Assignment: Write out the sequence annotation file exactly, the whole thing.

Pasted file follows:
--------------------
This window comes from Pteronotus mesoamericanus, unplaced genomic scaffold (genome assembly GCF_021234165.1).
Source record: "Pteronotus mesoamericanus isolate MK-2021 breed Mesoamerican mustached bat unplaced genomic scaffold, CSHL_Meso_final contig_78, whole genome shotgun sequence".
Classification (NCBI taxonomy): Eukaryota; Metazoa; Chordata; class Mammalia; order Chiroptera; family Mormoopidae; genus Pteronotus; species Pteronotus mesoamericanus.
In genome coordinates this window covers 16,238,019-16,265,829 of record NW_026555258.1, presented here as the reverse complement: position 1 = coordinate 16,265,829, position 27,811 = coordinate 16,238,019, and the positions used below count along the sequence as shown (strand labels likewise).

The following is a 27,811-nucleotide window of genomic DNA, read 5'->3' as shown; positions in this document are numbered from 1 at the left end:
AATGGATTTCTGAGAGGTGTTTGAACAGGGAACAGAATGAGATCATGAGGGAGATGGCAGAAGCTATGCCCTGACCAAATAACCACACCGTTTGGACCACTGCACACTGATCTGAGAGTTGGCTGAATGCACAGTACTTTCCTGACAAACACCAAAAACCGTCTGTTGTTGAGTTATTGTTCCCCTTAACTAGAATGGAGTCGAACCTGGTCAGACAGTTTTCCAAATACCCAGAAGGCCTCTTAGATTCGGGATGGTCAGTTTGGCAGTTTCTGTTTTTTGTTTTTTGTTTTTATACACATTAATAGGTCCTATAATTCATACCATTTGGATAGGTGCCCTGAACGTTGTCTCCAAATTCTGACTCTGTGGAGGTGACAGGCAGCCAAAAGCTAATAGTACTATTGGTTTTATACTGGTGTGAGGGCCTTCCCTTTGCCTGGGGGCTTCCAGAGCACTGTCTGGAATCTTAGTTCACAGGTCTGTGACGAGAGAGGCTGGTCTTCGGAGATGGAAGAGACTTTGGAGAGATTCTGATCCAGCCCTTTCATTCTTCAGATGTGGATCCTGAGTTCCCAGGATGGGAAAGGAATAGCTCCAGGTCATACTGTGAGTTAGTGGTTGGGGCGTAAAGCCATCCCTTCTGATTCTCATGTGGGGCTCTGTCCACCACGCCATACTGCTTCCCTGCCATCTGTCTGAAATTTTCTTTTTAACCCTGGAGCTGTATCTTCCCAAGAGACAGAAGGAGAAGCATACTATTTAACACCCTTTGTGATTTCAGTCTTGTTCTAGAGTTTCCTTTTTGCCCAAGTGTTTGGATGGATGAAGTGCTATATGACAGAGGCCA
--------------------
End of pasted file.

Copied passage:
This window comes from Pteronotus mesoamericanus, unplaced genomic scaffold (genome assembly GCF_021234165.1).
Source record: "Pteronotus mesoamericanus isolate MK-2021 breed Mesoamerican mustached bat unplaced genomic scaffold, CSHL_Meso_final contig_78, whole genome shotgun sequence".
Classification (NCBI taxonomy): Eukaryota; Metazoa; Chordata; class Mammalia; order Chiroptera; family Mormoopidae; genus Pteronotus; species Pteronotus mesoamericanus.
In genome coordinates this window covers 16,238,019-16,265,829 of record NW_026555258.1, presented here as the reverse complement: position 1 = coordinate 16,265,829, position 27,811 = coordinate 16,238,019, and the positions used below count along the sequence as shown (strand labels likewise).

The following is a 27,811-nucleotide window of genomic DNA, read 5'->3' as shown; positions in this document are numbered from 1 at the left end:
AATGGATTTCTGAGAGGTGTTTGAACAGGGAACAGAATGAGATCATGAGGGAGATGGCAGAAGCTATGCCCTGACCAAATAACCACACCGTTTGGACCACTGCACACTGATCTGAGAGTTGGCTGAATGCACAGTACTTTCCTGACAAACACCAAAAACCGTCTGTTGTTGAGTTATTGTTCCCCTTAACTAGAATGGAGTCGAACCTGGTCAGACAGTTTTCCAAATACCCAGAAGGCCTCTTAGATTCGGGATGGTCAGTTTGGCAGTTTCTGTTTTTTGTTTTTTGTTTTTATACACATTAATAGGTCCTATAATTCATACCATTTGGATAGGTGCCCTGAACGTTGTCTCCAAATTCTGACTCTGTGGAGGTGACAGGCAGCCAAAAGCTAATAGTACTATTGGTTTTATACTGGTGTGAGGGCCTTCCCTTTGCCTGGGGGCTTCCAGAGCACTGTCTGGAATCTTAGTTCACAGGTCTGTGACGAGAGAGGCTGGTCTTCGGAGATGGAAGAGACTTTGGAGAGATTCTGATCCAGCCCTTTCATTCTTCAGATGTGGATCCTGAGTTCCCAGGATGGGAAAGGAATAGCTCCAGGTCATACTGTGAGTTAGTGGTTGGGGCGTAAAGCCATCCCTTCTGATTCTCATGTGGGGCTCTGTCCACCACGCCATACTGCTTCCCTGCCATCTGTCTGAAATTTTCTTTTTAACCCTGGAGCTGTATCTTCCCAAGAGACAGAAGGAGAAGCATACTATTTAACACCCTTTGTGATTTCAGTCTTGTTCTAGAGTTTCCTTTTTGCCCAAGTGTTTGGATGGATGAAGTGCTATATGACAGAGGCCA